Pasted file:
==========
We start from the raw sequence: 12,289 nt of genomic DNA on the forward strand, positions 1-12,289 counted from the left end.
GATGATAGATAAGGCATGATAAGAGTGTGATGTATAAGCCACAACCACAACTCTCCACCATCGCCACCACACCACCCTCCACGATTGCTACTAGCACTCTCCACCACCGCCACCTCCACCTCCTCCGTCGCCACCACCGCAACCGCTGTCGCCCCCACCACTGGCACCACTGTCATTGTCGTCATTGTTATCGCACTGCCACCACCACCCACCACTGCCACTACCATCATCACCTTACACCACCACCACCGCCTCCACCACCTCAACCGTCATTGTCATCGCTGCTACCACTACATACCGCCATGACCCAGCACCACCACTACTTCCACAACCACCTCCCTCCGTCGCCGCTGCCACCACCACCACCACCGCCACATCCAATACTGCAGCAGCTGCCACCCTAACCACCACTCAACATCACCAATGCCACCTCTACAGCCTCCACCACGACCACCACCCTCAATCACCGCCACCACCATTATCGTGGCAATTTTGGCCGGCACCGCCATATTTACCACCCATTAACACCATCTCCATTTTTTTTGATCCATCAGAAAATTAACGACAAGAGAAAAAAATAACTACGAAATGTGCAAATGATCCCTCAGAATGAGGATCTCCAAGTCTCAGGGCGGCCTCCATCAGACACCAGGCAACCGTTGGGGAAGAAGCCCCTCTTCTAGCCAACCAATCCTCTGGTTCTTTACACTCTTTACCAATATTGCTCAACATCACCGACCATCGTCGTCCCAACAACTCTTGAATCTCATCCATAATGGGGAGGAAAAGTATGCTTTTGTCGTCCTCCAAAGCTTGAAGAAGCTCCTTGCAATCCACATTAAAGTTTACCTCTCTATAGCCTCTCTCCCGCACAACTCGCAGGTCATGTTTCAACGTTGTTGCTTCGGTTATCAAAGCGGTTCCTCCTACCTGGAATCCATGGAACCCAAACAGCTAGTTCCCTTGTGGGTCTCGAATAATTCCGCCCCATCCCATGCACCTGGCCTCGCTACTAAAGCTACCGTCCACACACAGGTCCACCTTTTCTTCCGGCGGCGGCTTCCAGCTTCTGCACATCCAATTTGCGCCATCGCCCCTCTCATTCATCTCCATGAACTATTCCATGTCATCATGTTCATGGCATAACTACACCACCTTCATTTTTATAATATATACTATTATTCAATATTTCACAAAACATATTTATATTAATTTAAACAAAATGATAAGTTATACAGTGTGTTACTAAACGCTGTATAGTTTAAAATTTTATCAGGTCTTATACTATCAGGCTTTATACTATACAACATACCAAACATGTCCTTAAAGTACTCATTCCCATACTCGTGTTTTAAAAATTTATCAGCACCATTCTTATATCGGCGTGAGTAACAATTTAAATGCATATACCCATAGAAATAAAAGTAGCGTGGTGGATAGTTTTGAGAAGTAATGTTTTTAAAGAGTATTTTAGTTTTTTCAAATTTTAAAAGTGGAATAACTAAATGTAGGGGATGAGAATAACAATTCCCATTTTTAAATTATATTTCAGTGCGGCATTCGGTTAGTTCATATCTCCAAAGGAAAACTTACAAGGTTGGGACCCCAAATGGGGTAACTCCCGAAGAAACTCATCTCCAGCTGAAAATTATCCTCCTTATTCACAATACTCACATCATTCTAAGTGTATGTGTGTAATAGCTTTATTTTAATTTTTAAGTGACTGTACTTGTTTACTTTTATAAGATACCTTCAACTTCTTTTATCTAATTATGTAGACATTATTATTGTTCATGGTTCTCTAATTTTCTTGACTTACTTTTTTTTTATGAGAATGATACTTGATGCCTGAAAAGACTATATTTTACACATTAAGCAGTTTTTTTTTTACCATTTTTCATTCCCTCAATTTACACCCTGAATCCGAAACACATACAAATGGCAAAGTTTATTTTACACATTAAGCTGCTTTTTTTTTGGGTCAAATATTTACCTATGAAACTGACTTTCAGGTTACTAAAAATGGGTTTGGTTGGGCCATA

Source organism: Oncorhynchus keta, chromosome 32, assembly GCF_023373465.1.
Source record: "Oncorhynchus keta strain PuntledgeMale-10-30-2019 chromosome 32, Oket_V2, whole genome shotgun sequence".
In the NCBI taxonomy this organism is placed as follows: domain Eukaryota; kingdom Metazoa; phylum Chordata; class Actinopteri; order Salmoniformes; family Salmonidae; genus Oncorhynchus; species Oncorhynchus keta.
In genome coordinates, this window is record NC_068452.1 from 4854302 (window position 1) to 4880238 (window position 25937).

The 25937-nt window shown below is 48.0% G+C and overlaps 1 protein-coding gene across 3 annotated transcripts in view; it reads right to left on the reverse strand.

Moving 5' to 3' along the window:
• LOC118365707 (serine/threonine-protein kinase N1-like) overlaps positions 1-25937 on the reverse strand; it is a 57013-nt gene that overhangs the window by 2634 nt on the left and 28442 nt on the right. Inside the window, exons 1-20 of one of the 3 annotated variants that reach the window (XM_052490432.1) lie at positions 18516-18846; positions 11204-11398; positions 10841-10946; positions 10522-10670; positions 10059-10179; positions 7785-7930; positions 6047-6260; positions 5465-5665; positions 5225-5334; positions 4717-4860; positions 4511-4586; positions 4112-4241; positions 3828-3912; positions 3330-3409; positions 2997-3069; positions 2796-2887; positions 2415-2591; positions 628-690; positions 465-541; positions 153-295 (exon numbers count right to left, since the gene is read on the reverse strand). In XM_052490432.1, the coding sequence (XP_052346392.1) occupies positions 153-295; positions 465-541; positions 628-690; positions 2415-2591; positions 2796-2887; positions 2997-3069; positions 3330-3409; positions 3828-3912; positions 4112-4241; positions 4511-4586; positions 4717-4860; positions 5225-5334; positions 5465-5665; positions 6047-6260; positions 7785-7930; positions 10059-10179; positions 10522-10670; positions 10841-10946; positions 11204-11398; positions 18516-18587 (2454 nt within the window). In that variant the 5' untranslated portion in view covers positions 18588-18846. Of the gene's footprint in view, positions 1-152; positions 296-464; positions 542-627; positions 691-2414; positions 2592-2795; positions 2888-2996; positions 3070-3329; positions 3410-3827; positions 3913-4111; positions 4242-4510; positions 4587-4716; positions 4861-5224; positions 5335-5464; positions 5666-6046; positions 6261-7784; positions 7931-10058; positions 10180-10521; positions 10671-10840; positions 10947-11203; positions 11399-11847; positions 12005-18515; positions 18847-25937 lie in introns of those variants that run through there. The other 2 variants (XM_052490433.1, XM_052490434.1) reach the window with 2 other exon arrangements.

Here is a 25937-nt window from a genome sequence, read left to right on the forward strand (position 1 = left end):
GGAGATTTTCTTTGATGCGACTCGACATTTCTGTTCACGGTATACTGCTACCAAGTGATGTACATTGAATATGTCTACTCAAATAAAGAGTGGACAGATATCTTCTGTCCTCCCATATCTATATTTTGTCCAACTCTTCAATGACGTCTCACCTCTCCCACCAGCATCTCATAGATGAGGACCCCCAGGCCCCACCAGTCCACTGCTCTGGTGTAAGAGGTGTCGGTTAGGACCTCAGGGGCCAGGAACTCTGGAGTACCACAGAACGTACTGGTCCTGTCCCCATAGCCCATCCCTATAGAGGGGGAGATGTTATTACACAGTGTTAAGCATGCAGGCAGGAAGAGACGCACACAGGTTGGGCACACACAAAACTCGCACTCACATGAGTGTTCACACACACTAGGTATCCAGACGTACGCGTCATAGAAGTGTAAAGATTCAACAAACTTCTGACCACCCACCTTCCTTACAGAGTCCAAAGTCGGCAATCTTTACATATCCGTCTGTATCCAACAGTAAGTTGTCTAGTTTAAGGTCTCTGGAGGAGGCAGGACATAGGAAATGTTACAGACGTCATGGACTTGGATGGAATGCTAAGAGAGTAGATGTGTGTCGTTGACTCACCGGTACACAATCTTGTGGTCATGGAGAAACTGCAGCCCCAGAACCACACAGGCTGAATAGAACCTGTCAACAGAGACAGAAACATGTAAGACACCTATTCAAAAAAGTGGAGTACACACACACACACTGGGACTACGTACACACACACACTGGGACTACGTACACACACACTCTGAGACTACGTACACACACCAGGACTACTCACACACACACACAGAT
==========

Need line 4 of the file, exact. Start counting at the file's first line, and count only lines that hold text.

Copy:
Source record: "Oncorhynchus keta strain PuntledgeMale-10-30-2019 chromosome 32, Oket_V2, whole genome shotgun sequence".